Research Interests

Spinal Cord Injury: Therapeutic Effect of Olfactory Ensheathing Cell Transplantation

A major focus in the lab is to determine the cells and molecules that facilitate axonal regeneration after spinal cord injury. For a number of years we have studied the effects of olfactory ensheathing glial cell (OEC) transplantation following spinal cord injury. OECs are known to associate with olfactory receptor neurons that are generated throughout life and continually project their axons from the PNS (nose) into the CNS (olfactory bulb). Dr. Phelps and her students, in collaboration with the Edgerton Lab at UCLA, found that the transplantation of OECs above and below a complete spinal cord transection promotes axon regeneration and results in electrophysiological, anatomical, and behavioral changes in hindlimb function. Such findings suggest that OECs promote regeneration of mature axons and the reorganization of spinal circuitry, both of which contribute to sensorimotor function. Further, we have analyzed the effects of OEC transplantation on anatomical changes during the acute and chronic injury phases. Another aspect of the OEC project involves the use of in vitro injury models in which we showed that OECs promote axon regeneration on an inhibitory substrate by the secretion of brain-derived neurotrophic factor, and promote neurite outgrowth by direct cell-to-cell interactions.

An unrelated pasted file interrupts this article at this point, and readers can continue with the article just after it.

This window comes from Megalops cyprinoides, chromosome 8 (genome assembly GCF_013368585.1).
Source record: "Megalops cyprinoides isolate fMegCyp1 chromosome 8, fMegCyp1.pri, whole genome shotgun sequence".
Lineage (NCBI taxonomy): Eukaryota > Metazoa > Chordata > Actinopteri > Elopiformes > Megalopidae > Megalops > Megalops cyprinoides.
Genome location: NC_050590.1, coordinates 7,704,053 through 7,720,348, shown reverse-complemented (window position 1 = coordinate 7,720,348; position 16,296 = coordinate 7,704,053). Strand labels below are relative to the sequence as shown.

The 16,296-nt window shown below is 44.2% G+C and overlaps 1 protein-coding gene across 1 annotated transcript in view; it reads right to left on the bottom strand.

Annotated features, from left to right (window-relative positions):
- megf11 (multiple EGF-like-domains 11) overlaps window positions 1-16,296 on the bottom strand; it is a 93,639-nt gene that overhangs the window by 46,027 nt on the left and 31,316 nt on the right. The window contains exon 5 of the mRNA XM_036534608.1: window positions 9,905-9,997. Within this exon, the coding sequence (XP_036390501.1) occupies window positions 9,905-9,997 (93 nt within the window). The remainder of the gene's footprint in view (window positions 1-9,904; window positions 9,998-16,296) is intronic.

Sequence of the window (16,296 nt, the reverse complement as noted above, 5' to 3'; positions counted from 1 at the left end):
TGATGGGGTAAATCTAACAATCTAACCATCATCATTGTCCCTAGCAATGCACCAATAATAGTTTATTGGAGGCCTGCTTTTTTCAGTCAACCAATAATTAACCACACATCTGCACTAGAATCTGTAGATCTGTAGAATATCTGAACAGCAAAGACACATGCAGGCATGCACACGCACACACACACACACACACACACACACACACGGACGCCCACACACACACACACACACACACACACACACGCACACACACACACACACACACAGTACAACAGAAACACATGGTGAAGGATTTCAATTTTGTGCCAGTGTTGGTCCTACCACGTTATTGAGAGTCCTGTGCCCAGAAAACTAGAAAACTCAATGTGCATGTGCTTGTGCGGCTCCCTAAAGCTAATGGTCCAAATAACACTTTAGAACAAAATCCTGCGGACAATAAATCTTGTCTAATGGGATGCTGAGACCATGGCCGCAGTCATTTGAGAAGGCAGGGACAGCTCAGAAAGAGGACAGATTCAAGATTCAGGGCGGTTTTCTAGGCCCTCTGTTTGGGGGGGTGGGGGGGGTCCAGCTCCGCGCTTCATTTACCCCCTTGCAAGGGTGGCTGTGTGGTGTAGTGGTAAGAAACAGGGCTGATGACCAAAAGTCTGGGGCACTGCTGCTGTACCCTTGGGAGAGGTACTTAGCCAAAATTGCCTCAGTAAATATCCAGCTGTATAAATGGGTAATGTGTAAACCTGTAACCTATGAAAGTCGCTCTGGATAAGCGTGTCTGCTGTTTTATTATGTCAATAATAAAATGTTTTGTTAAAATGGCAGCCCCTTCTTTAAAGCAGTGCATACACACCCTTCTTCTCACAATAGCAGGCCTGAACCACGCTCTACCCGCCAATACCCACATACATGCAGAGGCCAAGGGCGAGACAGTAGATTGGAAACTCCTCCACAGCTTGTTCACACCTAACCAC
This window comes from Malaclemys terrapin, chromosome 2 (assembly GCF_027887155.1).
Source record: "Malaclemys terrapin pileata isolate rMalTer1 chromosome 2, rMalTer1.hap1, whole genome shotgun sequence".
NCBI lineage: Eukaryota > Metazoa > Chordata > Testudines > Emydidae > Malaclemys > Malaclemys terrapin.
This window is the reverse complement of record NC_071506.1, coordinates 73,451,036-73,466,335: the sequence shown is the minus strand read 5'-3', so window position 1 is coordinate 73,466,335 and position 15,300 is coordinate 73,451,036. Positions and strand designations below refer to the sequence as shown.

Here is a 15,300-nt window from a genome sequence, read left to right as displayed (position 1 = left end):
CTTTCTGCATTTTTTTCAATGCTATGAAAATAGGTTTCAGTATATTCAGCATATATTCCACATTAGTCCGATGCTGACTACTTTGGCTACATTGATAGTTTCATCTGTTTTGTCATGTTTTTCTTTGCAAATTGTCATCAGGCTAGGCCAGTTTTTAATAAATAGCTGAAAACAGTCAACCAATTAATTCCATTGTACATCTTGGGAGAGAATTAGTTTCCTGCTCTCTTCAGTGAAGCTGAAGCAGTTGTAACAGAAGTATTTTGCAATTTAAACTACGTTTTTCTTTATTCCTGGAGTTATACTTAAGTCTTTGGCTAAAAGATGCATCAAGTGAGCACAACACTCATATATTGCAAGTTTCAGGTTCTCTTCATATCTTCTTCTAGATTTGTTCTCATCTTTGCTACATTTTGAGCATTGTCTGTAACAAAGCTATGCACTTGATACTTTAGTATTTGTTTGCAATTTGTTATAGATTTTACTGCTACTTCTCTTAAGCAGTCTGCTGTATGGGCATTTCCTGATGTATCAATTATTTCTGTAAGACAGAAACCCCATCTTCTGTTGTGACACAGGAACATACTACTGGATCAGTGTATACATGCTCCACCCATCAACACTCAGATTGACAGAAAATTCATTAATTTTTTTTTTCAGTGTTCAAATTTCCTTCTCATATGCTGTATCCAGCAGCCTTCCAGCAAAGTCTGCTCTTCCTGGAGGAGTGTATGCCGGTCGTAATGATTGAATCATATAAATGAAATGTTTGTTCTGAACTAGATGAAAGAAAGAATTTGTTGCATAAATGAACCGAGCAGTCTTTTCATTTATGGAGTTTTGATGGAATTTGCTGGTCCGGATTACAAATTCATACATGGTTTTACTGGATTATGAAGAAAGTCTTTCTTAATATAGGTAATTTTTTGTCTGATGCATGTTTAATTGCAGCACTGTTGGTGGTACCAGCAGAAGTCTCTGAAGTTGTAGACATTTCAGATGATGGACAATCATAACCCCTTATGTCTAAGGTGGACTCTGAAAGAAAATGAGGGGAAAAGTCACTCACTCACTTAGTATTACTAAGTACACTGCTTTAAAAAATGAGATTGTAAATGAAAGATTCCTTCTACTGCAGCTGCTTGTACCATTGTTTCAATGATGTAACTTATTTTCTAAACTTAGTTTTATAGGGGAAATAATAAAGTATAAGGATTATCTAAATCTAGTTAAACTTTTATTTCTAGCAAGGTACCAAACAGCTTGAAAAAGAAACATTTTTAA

Spinal Cord Development: The Role of Reelin Signaling in Neuronal Migration

Developmental studies in the lab focus on neuronal migration in the dorsal horn of the reeler spinal cord. Reelin, the protein absent in naturally occurring reeler mutants, is a large extracellular matrix molecule that binds to lipoprotein receptors (Vldl and Apoer2). Reelin signaling causes tyrosine phosphorylation of an intracellular adaptor protein Disabled-1, which then initiates a cascade of events that lead to correct neuronal positioning. We found that the loss of Reelin signaling causes hypersensitivity to thermal nociception and insensitivity to mechanical stimulation. Current experiments focus on dissecting the cellular defects that underlie this unusual combination of nociceptive defects.